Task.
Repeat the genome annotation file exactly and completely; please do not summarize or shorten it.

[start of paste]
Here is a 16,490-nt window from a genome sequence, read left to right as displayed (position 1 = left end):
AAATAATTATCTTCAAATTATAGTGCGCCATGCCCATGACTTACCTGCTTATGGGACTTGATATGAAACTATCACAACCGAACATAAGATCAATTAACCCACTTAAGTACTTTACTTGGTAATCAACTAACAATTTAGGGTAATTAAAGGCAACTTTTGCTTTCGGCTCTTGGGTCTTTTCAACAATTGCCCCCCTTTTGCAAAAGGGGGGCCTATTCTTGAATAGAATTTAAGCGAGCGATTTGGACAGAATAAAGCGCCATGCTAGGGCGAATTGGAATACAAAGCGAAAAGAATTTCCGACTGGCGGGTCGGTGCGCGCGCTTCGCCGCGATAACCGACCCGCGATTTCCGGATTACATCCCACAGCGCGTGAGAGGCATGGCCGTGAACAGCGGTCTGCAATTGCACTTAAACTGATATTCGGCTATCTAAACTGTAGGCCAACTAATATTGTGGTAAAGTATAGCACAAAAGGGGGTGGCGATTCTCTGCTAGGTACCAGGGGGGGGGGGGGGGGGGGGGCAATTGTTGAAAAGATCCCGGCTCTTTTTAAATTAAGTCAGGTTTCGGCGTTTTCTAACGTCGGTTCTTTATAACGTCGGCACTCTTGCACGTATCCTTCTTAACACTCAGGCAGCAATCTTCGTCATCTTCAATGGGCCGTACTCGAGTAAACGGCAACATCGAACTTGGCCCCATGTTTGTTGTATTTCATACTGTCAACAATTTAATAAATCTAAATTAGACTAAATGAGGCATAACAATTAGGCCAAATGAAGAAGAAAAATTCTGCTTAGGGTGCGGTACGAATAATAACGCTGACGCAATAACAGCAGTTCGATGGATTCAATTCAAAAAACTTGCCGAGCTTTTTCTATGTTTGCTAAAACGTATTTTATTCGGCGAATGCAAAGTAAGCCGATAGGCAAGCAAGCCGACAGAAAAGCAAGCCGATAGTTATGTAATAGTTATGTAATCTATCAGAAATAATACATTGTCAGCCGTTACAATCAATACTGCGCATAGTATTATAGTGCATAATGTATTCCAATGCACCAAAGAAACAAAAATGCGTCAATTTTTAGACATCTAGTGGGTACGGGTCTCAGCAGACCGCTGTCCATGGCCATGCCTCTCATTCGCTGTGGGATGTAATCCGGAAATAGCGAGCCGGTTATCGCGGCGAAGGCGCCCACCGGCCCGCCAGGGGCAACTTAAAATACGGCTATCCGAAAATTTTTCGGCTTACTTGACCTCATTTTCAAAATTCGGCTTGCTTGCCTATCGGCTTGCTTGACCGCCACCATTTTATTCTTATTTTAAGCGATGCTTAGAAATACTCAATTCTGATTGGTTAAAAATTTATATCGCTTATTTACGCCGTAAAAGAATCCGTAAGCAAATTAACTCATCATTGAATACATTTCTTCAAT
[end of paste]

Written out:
Here is a 16,490-nt window from a genome sequence, read left to right as displayed (position 1 = left end):
AAATAATTATCTTCAAATTATAGTGCGCCATGCCCATGACTTACCTGCTTATGGGACTTGATATGAAACTATCACAACCGAACATAAGATCAATTAACCCACTTAAGTACTTTACTTGGTAATCAACTAACAATTTAGGGTAATTAAAGGCAACTTTTGCTTTCGGCTCTTGGGTCTTTTCAACAATTGCCCCCCTTTTGCAAAAGGGGGGCCTATTCTTGAATAGAATTTAAGCGAGCGATTTGGACAGAATAAAGCGCCATGCTAGGGCGAATTGGAATACAAAGCGAAAAGAATTTCCGACTGGCGGGTCGGTGCGCGCGCTTCGCCGCGATAACCGACCCGCGATTTCCGGATTACATCCCACAGCGCGTGAGAGGCATGGCCGTGAACAGCGGTCTGCAATTGCACTTAAACTGATATTCGGCTATCTAAACTGTAGGCCAACTAATATTGTGGTAAAGTATAGCACAAAAGGGGGTGGCGATTCTCTGCTAGGTACCAGGGGGGGGGGGGGGGGGGGGGCAATTGTTGAAAAGATCCCGGCTCTTTTTAAATTAAGTCAGGTTTCGGCGTTTTCTAACGTCGGTTCTTTATAACGTCGGCACTCTTGCACGTATCCTTCTTAACACTCAGGCAGCAATCTTCGTCATCTTCAATGGGCCGTACTCGAGTAAACGGCAACATCGAACTTGGCCCCATGTTTGTTGTATTTCATACTGTCAACAATTTAATAAATCTAAATTAGACTAAATGAGGCATAACAATTAGGCCAAATGAAGAAGAAAAATTCTGCTTAGGGTGCGGTACGAATAATAACGCTGACGCAATAACAGCAGTTCGATGGATTCAATTCAAAAAACTTGCCGAGCTTTTTCTATGTTTGCTAAAACGTATTTTATTCGGCGAATGCAAAGTAAGCCGATAGGCAAGCAAGCCGACAGAAAAGCAAGCCGATAGTTATGTAATAGTTATGTAATCTATCAGAAATAATACATTGTCAGCCGTTACAATCAATACTGCGCATAGTATTATAGTGCATAATGTATTCCAATGCACCAAAGAAACAAAAATGCGTCAATTTTTAGACATCTAGTGGGTACGGGTCTCAGCAGACCGCTGTCCATGGCCATGCCTCTCATTCGCTGTGGGATGTAATCCGGAAATAGCGAGCCGGTTATCGCGGCGAAGGCGCCCACCGGCCCGCCAGGGGCAACTTAAAATACGGCTATCCGAAAATTTTTCGGCTTACTTGACCTCATTTTCAAAATTCGGCTTGCTTGCCTATCGGCTTGCTTGACCGCCACCATTTTATTCTTATTTTAAGCGATGCTTAGAAATACTCAATTCTGATTGGTTAAAAATTTATATCGCTTATTTACGCCGTAAAAGAATCCGTAAGCAAATTAACTCATCATTGAATACATTTCTTCAAT